- Offer by the Clay Mathematics Institute of $1 million for each problem to the first person with a solution
- Advances in grid computing and pattern recognition techniques
- Continuing research into complex systems
- Dr. Keith Devlin, Stanford University [link]
- Dr. Marcus du Sautoy, Oxford University [link]
- Dr. Ian Stewart, Warwick University [link]
- "Clay Mathematics Institute Millennium Prize Problems" Clay Mathematics Institute Millennium Prize Problems [link]
- Stewart, Ian. "The Mathematics of 2050" in Brockman, John, ed., The Next Fifty Years. New York: Vintage, 2002. [link]
- Sipser, Michael. "The History and Status of the P versus NP Question." Proceedings of the 24th Annual ACM Symposium on the Theory of Computing, (1992) 603-619.
- Chang, Kenneth. "In Math, Computers Don't Lie. Or Do They?" New York Times 6 April 2004. [link]
- "Proof and Beauty: Just what does it mean to prove something?" The Economist 31 March 2005. [link]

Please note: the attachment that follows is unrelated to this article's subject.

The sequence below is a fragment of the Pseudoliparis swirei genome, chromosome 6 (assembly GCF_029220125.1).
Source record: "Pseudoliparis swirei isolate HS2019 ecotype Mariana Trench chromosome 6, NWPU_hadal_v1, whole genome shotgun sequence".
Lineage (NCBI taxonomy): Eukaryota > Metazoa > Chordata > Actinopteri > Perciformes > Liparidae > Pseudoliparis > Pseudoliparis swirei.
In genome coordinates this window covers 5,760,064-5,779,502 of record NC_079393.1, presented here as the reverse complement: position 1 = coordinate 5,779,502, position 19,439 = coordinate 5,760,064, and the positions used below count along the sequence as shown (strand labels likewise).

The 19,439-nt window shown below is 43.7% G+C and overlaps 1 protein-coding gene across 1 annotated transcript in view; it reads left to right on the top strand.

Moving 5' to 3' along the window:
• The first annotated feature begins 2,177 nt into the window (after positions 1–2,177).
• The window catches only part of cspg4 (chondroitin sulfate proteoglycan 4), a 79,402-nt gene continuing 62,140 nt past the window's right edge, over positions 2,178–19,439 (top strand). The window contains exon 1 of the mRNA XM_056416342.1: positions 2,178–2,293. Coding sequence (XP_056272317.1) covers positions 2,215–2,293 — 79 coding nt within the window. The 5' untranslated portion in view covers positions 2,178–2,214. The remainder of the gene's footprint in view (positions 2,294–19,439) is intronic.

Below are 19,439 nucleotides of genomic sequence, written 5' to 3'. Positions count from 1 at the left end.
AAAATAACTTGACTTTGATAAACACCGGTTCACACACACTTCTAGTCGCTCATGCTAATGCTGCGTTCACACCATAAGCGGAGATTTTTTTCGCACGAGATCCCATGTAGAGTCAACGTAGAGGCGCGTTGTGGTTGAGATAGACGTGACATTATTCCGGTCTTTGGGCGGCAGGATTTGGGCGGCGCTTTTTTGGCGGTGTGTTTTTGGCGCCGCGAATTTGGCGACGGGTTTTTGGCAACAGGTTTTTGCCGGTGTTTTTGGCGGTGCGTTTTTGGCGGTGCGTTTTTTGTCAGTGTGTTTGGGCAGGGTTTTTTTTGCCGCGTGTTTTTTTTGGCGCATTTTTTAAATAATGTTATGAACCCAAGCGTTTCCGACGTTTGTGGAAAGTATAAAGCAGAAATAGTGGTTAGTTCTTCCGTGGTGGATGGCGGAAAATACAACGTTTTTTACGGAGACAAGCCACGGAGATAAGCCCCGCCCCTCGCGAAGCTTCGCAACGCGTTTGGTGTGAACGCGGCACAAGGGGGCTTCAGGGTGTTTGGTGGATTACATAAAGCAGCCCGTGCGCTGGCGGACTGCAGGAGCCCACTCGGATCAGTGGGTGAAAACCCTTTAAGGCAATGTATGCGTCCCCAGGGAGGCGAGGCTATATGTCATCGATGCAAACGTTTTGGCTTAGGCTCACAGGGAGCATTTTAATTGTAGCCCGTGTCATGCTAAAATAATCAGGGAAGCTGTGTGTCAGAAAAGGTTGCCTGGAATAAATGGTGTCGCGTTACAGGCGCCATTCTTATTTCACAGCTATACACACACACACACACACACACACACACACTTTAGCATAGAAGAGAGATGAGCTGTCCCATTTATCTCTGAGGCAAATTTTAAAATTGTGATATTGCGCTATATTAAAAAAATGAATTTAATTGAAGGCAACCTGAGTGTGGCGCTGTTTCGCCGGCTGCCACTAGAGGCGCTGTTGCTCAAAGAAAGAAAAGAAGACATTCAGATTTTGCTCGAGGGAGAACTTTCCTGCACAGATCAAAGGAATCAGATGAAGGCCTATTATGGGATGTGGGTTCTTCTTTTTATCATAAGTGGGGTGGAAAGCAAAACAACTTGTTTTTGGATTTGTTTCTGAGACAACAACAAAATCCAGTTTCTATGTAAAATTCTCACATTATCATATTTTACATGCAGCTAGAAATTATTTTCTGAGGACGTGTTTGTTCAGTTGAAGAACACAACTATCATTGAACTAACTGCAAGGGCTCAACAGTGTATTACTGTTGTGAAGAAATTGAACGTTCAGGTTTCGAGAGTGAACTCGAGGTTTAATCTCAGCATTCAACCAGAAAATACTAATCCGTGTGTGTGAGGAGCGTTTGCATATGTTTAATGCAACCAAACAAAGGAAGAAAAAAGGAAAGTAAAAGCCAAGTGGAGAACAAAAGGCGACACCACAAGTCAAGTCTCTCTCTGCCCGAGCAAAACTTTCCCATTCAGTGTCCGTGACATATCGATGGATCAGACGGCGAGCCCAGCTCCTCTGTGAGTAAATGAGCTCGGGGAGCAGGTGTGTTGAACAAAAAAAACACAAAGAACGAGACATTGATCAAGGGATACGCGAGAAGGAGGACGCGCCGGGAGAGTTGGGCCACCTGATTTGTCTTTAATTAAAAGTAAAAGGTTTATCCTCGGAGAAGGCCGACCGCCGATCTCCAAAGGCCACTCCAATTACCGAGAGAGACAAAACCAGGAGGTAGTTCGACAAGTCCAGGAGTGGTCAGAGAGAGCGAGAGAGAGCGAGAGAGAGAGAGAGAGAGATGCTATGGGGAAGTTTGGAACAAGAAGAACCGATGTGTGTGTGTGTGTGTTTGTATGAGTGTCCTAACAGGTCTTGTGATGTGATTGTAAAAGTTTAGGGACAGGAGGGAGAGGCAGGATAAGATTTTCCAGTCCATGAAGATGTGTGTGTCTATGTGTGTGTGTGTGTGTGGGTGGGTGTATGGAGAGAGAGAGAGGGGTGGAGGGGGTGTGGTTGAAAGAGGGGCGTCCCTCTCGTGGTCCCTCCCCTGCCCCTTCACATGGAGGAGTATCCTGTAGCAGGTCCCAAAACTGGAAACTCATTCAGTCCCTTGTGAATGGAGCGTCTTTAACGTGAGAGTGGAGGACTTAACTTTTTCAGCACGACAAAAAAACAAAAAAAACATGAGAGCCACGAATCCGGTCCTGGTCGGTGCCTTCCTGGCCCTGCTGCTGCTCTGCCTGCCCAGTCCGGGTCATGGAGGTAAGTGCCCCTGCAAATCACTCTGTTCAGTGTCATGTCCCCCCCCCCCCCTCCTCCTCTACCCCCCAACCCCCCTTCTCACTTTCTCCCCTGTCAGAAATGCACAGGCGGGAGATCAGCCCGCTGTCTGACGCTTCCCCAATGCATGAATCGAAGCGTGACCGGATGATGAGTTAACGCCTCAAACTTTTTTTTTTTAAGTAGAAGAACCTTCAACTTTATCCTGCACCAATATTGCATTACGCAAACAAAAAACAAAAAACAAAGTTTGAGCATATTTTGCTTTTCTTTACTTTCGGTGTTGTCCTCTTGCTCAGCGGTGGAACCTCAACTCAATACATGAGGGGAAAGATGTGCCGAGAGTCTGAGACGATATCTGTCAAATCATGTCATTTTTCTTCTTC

- "Does the proof of the Riemann hypothesis really bring the whole e-commerce to its knees?" Recent Developments in Cryptography web site. Universite Catholique de Louvain (Belgium) Crypto Group. [link]
- "The P-versus-NP Web Page," Dr. Gerhard J. Woeginger, Department of Mathematics and Computer Science, Eindhoven University of Technology, The Netherlands. [link]
- Text of Hilbert's 1900 lecture [link]
- The Millennium Problems: The seven greatest unsolved mathematical puzzles of our time, Keith Devlin, Granta Books 2005, ISBN 1 86207 735 5 [link]
- Navier-Stokes equations [link]
- 50 Years of Yang-Mills Theory [link]
- Riemann Hypothesis [link]
- Brief description of the seven problems by John Baez [link]
- Wiki on the Birch and Swinnerton-Dyer Conjecture [link]
- London Mathematical Society [link]
At A Glance: